Coronavirus pandemic: When will life go back to normal? Hopefully never, says Silicon Valley futurist

PALO ALTO, Calif. (KGO) -- As many Bay Area residents long for a return to normalcy, it may be time to reckon with the idea that we'll be returning to a very different, new normal. The novel coronavirus has reshaped society not just in the short-term.

"The normal wasn't normal," said Marina Gorbis, executive director of Palo Alto's Institute for the Future. "The normal wasn't good." Over its 53-year history, the Institute has focused not only on forecasting the future but also developing innovative solutions.

"What kind of future do we want to live in?" she asks. "What kind of future do we want to create? And what can we do to promote that desirable future?"

COVID-19 has disrupted what we thought was normal.

Gorbis said we're at the first of three stages. The first is reaction to the crisis. Reset is second when we re-assess and evaluate what happened and why. The third is reinvention. For example, the pandemic has revealed weaknesses in hospital capacity and gaps in who has health coverage.

"We conceived it as a private good, and what we're finding out is that there is no such thing as private health. My health is dependent on the health of the homeless person I'm next to," says Gorbis. "All health is public health, and we haven't treated it like that."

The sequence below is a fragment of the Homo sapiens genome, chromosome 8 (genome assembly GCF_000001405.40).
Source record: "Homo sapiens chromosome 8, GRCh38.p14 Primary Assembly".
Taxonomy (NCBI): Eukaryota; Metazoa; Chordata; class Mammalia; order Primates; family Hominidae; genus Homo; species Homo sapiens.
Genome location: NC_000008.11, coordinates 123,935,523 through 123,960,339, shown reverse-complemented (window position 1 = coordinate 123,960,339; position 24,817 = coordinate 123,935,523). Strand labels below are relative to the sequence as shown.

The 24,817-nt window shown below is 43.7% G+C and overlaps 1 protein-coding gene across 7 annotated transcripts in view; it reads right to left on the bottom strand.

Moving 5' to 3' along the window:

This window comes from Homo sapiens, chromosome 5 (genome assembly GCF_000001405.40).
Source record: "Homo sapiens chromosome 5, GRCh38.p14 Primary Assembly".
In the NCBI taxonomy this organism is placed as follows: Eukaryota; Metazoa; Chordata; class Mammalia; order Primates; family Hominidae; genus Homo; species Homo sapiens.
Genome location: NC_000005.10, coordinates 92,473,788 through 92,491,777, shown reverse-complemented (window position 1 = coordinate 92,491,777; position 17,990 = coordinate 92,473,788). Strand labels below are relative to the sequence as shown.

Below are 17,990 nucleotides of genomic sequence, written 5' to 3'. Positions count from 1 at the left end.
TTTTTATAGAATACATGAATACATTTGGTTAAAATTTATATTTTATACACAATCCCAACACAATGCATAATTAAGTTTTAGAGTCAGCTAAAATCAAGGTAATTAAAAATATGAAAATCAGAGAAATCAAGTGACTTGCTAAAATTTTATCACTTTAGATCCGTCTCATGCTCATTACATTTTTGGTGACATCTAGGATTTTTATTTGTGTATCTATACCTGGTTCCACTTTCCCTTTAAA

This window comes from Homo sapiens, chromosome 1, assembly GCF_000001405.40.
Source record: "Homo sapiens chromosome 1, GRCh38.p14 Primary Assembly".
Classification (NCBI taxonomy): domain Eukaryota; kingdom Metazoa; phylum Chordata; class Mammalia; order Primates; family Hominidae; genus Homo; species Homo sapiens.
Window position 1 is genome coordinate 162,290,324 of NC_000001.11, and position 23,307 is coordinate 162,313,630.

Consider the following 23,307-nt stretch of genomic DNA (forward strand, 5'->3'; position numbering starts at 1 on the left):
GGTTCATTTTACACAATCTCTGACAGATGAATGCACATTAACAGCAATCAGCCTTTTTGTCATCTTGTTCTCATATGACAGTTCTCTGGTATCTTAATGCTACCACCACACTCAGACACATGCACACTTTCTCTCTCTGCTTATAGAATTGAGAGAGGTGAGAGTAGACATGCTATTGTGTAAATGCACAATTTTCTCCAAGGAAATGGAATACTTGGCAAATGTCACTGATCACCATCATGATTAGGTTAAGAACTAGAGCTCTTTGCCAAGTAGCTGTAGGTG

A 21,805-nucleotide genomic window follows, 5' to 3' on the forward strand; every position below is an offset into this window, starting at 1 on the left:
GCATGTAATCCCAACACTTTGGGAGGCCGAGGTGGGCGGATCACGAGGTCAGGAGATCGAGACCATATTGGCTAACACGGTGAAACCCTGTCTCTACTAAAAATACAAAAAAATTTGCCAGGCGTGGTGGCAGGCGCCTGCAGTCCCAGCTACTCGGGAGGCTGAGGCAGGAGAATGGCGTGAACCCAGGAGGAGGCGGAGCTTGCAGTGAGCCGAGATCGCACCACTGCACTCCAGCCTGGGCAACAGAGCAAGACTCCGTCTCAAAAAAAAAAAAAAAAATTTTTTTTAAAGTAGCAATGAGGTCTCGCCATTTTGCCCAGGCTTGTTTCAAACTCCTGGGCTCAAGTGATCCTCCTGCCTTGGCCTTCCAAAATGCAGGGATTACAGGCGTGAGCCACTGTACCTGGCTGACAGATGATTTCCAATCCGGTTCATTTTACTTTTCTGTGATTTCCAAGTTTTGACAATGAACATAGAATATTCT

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The pandemic has exposed the need for government help with many households vulnerable when a paycheck ends.

"The fact that millions of people don't have $400 in savings in case of emergency is unacceptable. That's not normal," the futurist said. "The fact that in California a third of people are working for less than $15/hour ...That's not normal."

The Institute is already looking at attrition in the ranks of health care works and how California has had to ask retirees to return to help with the pandemic crisis. Should the estimated 4 million furloughed retail workers train for health careers with the future of retail uncertain?

"It looks like a lot of them are needed in health care," she said.

As for when the coronavirus will end in the United States, Gorbis is leaving those sorts of projections to the medical experts. But she anticipates even after a vaccine is developed, our society may be - and should be - fundamentally changed.

"I don't want to go back to normal," she concluded. "We need to create a new normal."

Futurists say they knew this pandemic could happen. Now, labs at the Institute for the Future will be looking into ways to addresses our weaknesses and to re-shape our destiny, along with how much it could cost, what changes we want to make, and how to work together to make them happen.

See ABC7 News' David Louie's full interview with Marina Gorbis of the Institute for the Future in the video at the top of this story.

Get the latest news, information and videos about the novel coronavirus pandemic here

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